First, make an assembly line for flour, one beaten egg combined with a few tablespoons of soy sauce (or water), panko (Japanese breadcrumbs), and the pan you’re going to fry them in, as below:

donkatsubatter

Take a trimmed pork cutlet, dip it in the flour, and brush it off, so the entire thing is covered in as thin a layer as possible. Next, dip it in the egg mixture, again letting excess drip off. Finally, coat both sides in panko; here you can go nuts.

donkatsupan

The last step is easier on a gas stove than electric, because it helps to have good control on the heat of the oil – or at least it’s less messy, and there’s fewer black bits in the pan when you’re finished. The oil (olive is fine, but a waste; canola is more appropriate) should be very hot and the cutlet should sizzle, but not be popping all over the place. You only need enough oil to cover one side, and then flip, rather than actually deep-frying. This was actually my cleanest, least panicky experience with breaded stuff – all told, it took less than fifteen minutes.

choydonkatsu

In addition to the congee, I served it with some steamed bok choy and oyster sauce to dip the choy in, because I often use cooking for people as an excuse to lecture them on their vegetable intake. When I brought the food out, JP remarked, “I know you’re going to make some comment about me having yellow fever – but you’re the one who made it.”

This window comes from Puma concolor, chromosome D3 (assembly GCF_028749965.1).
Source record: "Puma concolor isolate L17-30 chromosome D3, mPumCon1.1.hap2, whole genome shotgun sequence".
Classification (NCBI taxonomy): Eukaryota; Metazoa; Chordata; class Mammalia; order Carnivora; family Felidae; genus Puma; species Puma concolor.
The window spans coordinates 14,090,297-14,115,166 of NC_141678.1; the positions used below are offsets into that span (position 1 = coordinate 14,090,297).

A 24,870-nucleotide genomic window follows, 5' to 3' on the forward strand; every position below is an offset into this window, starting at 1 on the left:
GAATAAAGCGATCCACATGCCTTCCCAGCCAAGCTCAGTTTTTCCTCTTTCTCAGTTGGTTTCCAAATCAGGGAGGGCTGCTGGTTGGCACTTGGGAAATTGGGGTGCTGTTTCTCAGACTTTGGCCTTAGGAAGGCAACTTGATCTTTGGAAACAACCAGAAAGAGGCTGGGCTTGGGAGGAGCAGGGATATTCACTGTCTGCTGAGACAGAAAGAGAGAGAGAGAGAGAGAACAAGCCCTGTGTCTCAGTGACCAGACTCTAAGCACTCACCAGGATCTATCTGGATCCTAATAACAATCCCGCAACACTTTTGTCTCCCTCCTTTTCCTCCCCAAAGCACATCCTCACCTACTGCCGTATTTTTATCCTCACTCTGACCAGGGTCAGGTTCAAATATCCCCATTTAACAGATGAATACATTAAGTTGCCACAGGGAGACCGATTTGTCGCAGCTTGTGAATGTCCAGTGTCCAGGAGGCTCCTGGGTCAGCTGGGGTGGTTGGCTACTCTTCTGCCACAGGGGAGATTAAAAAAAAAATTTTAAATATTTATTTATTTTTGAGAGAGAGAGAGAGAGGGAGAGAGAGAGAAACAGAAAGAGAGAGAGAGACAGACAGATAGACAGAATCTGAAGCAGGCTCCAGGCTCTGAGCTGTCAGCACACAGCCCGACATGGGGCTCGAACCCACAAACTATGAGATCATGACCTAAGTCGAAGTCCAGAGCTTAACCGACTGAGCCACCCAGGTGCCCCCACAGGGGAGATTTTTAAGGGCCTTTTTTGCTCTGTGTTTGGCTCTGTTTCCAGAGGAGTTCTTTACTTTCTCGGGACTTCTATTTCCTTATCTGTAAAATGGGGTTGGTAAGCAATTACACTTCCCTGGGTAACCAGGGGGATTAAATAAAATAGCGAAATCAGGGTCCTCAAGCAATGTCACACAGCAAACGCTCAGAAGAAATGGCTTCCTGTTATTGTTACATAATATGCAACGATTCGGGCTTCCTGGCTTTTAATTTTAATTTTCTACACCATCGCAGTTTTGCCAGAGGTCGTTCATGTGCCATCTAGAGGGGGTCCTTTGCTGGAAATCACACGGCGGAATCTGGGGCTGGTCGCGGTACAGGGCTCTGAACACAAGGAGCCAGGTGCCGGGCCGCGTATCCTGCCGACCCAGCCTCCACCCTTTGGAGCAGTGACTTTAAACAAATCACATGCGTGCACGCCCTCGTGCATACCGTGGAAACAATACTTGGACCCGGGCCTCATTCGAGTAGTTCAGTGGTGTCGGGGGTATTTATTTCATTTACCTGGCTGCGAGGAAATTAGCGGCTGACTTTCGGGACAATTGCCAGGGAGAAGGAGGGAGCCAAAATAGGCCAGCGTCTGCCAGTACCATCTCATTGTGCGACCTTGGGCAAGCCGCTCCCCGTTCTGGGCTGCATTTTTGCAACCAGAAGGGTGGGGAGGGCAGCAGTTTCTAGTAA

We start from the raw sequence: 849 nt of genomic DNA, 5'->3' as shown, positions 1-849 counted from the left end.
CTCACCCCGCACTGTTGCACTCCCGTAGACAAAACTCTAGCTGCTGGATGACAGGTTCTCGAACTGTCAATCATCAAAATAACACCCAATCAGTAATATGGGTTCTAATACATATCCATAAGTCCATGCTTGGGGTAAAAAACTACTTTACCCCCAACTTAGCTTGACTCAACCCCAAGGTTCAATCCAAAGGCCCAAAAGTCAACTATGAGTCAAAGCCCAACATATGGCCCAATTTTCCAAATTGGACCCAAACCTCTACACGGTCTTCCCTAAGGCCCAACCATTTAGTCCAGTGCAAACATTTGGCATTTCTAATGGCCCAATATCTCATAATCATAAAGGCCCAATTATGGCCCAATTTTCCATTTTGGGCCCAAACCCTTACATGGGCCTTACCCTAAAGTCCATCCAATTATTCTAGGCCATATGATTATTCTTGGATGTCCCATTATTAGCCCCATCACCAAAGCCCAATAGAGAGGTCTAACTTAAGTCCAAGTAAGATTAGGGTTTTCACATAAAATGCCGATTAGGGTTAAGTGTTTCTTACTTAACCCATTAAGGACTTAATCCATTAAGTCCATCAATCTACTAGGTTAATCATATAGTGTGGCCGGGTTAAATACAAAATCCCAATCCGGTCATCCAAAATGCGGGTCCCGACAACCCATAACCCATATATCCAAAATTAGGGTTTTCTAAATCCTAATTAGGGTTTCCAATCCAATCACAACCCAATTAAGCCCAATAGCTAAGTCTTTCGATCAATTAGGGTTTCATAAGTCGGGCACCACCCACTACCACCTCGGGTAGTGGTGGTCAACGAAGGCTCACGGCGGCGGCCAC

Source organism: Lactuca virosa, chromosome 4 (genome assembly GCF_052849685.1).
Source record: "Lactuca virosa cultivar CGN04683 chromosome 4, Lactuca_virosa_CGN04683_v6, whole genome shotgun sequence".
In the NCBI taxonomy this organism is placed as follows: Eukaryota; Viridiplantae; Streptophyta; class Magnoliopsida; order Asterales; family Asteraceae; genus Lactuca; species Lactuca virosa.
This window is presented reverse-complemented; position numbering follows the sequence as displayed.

“I am yellow, friend,” I responded, “that’s the difference.”

Advertisements

Written by skimfu

January 10, 2009 at 3:06 pm

Posted in Asian, Fish, Pork

More Weekday Lunches: Chicken Curry Wrap, Ranch Chicken Salad Wrap

with one comment

Two nights ago I couldn’t sleep, so I didn’t. Some combination of jet lag, school anxiety, and green tea resulted in my joining the crowds of the midnight strange in a 24-hour grocery store, determined not to let this semester – like last – pass in a haze of takeout Chinese and fast-food souvlaki plates.

I suspect I don’t like wraps so much as I like the ease of carrying and eating them, without utensils. The photos were taken around 2:30 in the morning, and somehow I think it shows – the plates and silver mixing bowls look ominous, gleaming preternaturally in the witching hour light. The food looks like it was pulled out of the shadows or dug out of a grave, unwillingly, by the camera flash – zombie food. I’m sure I could fix it in an editor, but I prefer them this way: cooked, as they were, by zombie me.